HOW TO UPGRADE YOUR MOUNTAIN BIKE’S COCKPIT
Dial it in
Swapping out your bar and stem is one of the quickest, easiest and most cost-effective ways to upgrade your bike. It’s also an easy way to customize your fit for both control and efficiency. However, swapping these components is not as simple as slapping them on and tightening the bolts. There is a step-by-step process, and we’re going to show it to you as we install this 35-millimeter Renthal Fatbar Lite and Apex stem combo on our Pivot Firebird.
For this job we will need a set of Allen wrenches and a ruler. We like to use the PrestaFlator torque keys, because they deliver precise torque to the bolts we’re working with. They are preset to the most common torque ratings and come with nearly any bit size you could possibly need.
We’re installing a Renthal Fatbar Light handlebar, an Apex stem and a pair of Lock-On Super Comfort grips. The bar and stem are the newest 35-millimeter clamp version, which is said to deliver optimized stiffness and weight. The grips are the softest ones Renthal makes, but they have several different compounds if you prefer something that will last longer.
Begin by removing the front wheel. While this is not 100 percent necessary, it will make the next few steps easier.
Remove the stem faceplate bolts to free the handlebar. You would not want to loosen bolts with a torque wrench, but these PrestaFlator torque keys are designed differently
You can use them to not only precisely torque bolts down, but also remove them without taking them out of tune. You can use the same tool to loosen brake and shifter mount bolts.
With the bar removed, it will be easy to remove the grips, shifters and brake levers without having to fight the cable length during the process.
Loosen, but do not remove, the steerer clamp-stem bolts. This will free the stem. Once loose, slide the stem off and set it aside.
While removing the stem, be sure to support the fork so it doesn’t come crashing down on the garage floor. To be sure, you can thread the top cap back in to keep the steerer tube in place in case the fork wants to commit bike-stand suicide.
Stem length is measured from the center of the steerer-tube clamp to the center of the handlebar. This shorty Renthal Apex stem is 45 millimeters and will quicken the handling slightly compared to the stock 50-millimeter stem.
Slide the new stem on the steerer tube with the appropriate number of headset spacers. The bottom of the steerer tube should be slightly below the top of the stem, but not so much that it’s below the level of the top stem- clamp bolt.
If your steerer tube is too long, the top cap will bind as you tighten it and will not preload the headset bearings properly. If this is the case, you can either take the fork to a shop to trim the length of the steerer tube, or simply add an additional spacer on top of the stem to allow the top cap to tighten properly.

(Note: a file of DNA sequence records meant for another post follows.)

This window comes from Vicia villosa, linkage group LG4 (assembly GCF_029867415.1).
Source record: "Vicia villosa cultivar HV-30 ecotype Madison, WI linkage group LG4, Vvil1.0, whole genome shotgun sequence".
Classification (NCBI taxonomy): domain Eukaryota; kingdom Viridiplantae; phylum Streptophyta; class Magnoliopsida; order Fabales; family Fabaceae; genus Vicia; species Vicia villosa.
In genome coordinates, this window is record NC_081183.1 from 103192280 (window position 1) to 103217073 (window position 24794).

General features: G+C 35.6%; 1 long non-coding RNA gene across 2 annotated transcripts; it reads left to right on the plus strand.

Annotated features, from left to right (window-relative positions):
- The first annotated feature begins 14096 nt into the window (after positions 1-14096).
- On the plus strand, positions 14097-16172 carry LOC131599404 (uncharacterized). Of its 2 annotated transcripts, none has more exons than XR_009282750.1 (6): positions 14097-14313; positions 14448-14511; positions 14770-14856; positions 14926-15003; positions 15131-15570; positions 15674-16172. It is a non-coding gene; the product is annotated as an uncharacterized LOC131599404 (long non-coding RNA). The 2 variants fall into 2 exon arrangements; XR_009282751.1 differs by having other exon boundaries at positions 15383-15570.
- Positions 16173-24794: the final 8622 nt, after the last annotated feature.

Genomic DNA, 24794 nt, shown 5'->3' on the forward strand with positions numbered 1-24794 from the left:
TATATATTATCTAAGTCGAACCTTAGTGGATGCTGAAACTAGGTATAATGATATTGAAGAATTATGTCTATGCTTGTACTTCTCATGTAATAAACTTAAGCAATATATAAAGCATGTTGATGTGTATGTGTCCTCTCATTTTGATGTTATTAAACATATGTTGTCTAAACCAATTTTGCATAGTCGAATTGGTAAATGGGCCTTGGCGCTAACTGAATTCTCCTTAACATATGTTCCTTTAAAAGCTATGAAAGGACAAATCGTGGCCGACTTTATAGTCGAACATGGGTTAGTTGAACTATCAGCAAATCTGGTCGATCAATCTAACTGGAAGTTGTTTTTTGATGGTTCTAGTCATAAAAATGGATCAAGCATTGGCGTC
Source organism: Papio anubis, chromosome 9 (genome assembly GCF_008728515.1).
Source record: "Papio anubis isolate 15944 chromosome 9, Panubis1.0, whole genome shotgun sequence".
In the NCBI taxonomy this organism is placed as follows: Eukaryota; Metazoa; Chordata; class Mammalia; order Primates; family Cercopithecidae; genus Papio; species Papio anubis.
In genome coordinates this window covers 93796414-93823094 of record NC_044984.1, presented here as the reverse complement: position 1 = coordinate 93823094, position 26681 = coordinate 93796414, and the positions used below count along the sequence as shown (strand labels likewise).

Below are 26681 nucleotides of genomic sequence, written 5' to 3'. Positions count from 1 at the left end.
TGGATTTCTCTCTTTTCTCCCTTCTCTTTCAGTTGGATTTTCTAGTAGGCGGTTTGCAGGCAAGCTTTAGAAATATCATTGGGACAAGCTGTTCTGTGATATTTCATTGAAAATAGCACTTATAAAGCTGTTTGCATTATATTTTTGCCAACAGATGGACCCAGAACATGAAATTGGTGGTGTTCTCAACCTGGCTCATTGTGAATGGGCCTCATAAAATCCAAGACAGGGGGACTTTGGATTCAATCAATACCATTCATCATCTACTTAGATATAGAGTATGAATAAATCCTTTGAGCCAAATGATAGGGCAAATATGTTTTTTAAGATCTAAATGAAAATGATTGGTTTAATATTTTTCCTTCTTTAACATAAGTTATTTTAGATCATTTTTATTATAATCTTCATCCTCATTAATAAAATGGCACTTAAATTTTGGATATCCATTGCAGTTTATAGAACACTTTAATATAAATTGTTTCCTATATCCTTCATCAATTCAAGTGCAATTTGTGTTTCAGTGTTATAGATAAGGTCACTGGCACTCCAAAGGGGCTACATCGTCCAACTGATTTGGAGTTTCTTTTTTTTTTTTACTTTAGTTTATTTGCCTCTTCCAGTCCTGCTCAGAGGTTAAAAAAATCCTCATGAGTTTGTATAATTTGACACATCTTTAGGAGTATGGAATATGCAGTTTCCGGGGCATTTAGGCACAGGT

The Apex stem has a special two-piece faceplate that must be slid on the bar carefully. Be sure each piece is right side up, and slide the pieces on from the side, being careful not to mar the graphics on the bar.
With the bar still off the bike, take time to slide the controls and grips back onto the bar. They don’t need to be tightened yet; it’s simply easier to do this before you mount the bar to the stem.
All stem faceplate bolts should be evenly torqued, but some have a very specific order in which this must be performed. This Apex stem is designed to have the bottom bolts tightened all the way first until the bottom clamps are bottomed out at 5 newton meters.
We will tighten the top bolts down to fix the bar in place in a little while, but for now, leave them loose.
Now, take the bike out of the stand and put the bike on the ground. It’s much easier to make the final cockpit adjustments with the wheels level.
First, center the handlebar in the clamps by gently sliding the bar so the markings are even on both sides. Then, rotate the bar to your desired position. We like a neutral position, with the sweep of the bar coming straight back or slightly up and back.
Since the bike is on the ground, it’s a good time to double-check the headset is snug. With the front brake applied, rock the front end back and forth. If the headset is tight, it should be snug but not bind while steering. If you feel a knocking, you may need to add another spacer or trim down the steerer tube.
Tighten the grips into place. Remember that these small lock-on bolts are very low torque. Follow the torque ratings closely or risk a stripped out bolt head later.
With the bar properly positioned, tighten the faceplate to the recommended torque. Our Renthal stem required 5 newton meters on all bolts.
Now it’s time to set up the rest of the controls. We like to scoot the brake levers in slightly to ensure our fingers hit the hook of the brake levers for the most leverage. This is usually about 1 inch, or 25 millimeters, in from the grip. We like to use a ruler to ensure they are even on both sides.
Now, sight the level of the levers from behind the bike, ensuring they are even, and tighten the bolts down. This is another low- torque set of bolts that are best tightened with a torque wrench.
Finally, it’s time to tighten the stem down to the steerer tube. It’s often difficult to get the stem straight the first try. We recommend using the front wheel or front axle as a guide, and then torquing the bolts down. Once you feel it’s straight, take the bike for a quick spin around the block. You may feel right away the stem is crooked. If that’s the case, loosen the bolts, re-align and try it again. Once you’re satisfied, it’s time to go hit the trails.
THERE ARE SO MANY WAYS TO GET MOUNTAIN BIKE ACTION
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